Well Joanna, I think there are a few reasons for that, at least as I see it:1. The Wii seems to have a very childish image in Japan among people who play games seriously, whereas it has a perfectly acceptable image among those who like “non-games” and things like Wii Sports or Wii Resort. Heck, one of my friends (who is over twice my age; I’m 28) has never owned a game console in his entire life, and yet he bought a Wii for his son, though he is the one playing it all the time. The only game he owns is Wii Resort. For gaming guys, I think there is this image that the Wii is full of kids games, whereas the PS3 is “manly” and has “real” games. Also it’s more expensive and thus they might come off as more affluent in their being able to afford a PS3 (especially before the price came down) whereas the Wii has always been much cheaper. Additionally I think that as the years have passed, Sony has long been established as the “real” gaming platform whereas Nintendo is full of niche and “childish” products. 2. I think that many people who wanted a new gaming platform but couldn’t afford the PS3 at the time, bought the Wii. But as the PS3 continued to get “real” games and the Wii replicated the N64 and Gamecube situation of endless shovelware, people started to jump ship as soon as the PS3 became more affordable. I myself bought a Wii on release day, but it’s often sat untouched for months on end simply because of a lack of games I wanted to play. Whereas I kept my Wii, many people might have sold theirs, assuming there wouldn’t be any future reasons to keep it.3. People obsessed with graphics won’t touch the Wii regardless of the games released for it. But you are correct. It’s rather foolish for people to not buy a Wii because of too many kiddy games. Xenoblade was fantastic and, IMHO, was far better than Final Fantasy 13. I await the day when The Last Story comes out because all indications point to that being a fantastic game as well. And this is why it saddens me, because you have some really good games releasing for the Wii only to be met with unacceptable sales and then of course the finances dry up and it’s either close shop or else make generic garbage that will cater to the masses…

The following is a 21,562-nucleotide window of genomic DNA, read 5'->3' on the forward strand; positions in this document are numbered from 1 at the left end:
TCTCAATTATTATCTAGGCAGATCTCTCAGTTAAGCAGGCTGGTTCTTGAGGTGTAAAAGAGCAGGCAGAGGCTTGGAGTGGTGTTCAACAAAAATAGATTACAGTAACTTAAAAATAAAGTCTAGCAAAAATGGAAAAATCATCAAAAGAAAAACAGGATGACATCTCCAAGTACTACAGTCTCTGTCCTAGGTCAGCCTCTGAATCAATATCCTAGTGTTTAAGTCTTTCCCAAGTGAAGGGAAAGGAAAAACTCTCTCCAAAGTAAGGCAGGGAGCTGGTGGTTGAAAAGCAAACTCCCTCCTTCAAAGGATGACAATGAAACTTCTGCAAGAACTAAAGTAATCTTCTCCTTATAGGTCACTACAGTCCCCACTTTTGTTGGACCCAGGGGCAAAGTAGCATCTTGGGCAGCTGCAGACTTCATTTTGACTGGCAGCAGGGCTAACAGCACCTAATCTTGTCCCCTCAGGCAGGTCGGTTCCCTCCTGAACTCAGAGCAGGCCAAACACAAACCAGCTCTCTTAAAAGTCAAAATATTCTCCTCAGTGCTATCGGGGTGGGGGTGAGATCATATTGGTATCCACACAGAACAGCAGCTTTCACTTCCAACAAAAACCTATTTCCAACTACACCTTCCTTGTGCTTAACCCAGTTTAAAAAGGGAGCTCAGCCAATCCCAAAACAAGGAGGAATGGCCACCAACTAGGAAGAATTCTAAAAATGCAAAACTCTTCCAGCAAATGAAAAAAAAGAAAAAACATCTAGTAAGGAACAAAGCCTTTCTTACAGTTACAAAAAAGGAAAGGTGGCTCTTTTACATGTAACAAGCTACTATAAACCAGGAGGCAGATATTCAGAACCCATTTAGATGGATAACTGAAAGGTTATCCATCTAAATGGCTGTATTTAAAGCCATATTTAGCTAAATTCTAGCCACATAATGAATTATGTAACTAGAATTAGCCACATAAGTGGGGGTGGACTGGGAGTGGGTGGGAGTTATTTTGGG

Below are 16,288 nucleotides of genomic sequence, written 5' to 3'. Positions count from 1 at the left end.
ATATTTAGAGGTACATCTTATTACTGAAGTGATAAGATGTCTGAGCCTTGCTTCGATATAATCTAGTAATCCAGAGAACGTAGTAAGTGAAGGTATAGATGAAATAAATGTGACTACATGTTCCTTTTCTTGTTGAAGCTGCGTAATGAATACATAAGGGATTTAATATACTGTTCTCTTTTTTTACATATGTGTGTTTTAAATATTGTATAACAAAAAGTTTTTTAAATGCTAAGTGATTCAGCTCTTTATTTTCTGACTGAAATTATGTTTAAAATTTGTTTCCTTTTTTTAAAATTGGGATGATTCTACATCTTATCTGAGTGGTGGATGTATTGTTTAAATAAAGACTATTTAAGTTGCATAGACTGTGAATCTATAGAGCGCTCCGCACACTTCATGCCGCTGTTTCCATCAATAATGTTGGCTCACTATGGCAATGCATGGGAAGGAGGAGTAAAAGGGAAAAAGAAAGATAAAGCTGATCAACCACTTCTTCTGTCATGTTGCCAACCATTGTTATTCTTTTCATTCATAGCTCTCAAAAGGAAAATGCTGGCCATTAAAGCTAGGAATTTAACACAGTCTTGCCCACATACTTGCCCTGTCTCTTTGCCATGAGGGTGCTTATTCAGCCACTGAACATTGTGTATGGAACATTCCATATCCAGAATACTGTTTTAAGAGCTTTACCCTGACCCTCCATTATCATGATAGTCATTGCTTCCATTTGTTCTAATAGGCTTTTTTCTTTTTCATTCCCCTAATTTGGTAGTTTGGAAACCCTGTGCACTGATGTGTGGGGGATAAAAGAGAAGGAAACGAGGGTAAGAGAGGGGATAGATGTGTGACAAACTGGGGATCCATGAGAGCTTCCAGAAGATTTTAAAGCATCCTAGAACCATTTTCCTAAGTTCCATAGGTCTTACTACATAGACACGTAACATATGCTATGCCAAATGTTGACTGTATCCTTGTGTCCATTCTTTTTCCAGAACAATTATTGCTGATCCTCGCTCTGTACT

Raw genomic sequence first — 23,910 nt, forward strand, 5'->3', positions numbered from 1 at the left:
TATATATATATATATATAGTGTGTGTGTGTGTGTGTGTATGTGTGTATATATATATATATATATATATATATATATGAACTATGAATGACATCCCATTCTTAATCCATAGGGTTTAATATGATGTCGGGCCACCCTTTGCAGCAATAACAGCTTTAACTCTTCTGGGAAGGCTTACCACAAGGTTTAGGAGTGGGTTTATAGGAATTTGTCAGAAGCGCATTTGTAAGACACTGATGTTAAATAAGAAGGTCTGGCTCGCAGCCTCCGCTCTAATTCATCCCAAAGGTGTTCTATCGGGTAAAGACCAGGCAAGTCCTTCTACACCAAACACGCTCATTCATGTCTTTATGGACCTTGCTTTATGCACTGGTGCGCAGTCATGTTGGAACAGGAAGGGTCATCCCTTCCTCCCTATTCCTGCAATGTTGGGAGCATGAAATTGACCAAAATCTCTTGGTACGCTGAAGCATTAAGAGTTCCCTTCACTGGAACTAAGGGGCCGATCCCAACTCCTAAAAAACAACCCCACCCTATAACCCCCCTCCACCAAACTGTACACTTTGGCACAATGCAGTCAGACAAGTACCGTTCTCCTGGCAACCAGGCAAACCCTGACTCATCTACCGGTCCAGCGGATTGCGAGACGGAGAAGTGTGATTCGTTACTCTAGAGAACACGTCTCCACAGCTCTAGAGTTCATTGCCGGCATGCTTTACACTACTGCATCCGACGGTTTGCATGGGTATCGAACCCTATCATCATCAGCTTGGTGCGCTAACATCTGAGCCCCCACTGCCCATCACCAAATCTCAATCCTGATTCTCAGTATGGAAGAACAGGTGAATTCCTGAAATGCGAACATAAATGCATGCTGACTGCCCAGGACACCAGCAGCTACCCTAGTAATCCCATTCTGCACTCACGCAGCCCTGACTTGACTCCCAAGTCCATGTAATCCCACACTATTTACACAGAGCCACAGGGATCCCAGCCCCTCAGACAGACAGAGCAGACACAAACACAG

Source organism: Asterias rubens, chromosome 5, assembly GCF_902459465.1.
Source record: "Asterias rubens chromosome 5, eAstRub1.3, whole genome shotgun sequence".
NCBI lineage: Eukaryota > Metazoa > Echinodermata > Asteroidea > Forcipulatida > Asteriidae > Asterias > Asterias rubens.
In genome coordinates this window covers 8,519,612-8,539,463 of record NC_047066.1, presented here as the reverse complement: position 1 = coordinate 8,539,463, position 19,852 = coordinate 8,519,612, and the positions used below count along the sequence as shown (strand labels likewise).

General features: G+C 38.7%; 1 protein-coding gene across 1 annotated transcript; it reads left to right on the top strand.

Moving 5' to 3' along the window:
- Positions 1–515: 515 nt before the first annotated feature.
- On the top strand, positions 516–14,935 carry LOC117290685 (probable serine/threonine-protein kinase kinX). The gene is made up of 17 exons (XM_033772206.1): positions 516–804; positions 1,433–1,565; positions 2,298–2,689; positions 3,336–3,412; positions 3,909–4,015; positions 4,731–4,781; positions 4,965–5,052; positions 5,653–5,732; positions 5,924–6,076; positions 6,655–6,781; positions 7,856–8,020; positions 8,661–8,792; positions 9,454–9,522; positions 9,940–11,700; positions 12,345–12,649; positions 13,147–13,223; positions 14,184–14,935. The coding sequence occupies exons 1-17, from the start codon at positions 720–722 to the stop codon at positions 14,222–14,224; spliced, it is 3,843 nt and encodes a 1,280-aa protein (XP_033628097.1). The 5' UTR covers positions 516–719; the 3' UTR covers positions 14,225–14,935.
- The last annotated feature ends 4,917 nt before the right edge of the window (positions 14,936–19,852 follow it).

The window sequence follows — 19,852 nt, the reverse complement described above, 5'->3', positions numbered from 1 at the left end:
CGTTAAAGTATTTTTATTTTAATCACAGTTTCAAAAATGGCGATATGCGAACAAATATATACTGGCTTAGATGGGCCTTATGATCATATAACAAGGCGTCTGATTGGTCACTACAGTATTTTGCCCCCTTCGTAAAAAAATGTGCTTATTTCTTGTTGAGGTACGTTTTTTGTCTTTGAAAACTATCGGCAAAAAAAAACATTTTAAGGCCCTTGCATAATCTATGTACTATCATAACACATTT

Though for what it’s worth, I have never understood why these shovelwear makers feel it’s acceptable to put out sub-par (if not downright crap) games. They either have extremely low talent and ability in terms of game design and programming, or else they are just so shameless they will only put forth the bare minimal effort knowing that they will still get decent sales from unsuspecting consumers. I mean do you remember that Nintendo DS USA launch game; the one that was basically a paid version of Picto-Chat?

        • Aoshi00

          Well put. Where is the Nintendo’s seal of approval when you need it, now they’re just rubber stamping everything.. Yea, Xenoblade was much more fun and well-rounded than FF13 (though I stopped at 16hrs and didn’t go back to it all these times for some reason..). Last Story seems to be good too, the Gooch has yet to disappoint me yet. Time to try out ASH and Chrono Trigger on the XL :)

          • Tokyo Guy

            You know, that is a very good point. Nintendo of America use to be synonymous with high standards and top quality. Granted there were always crap to be had on the NES or SNES, but by and large the main reason Nintendo was #1 and Sega was always trailing was the game quality; you just couldn’t compare the SNES and the Genesis.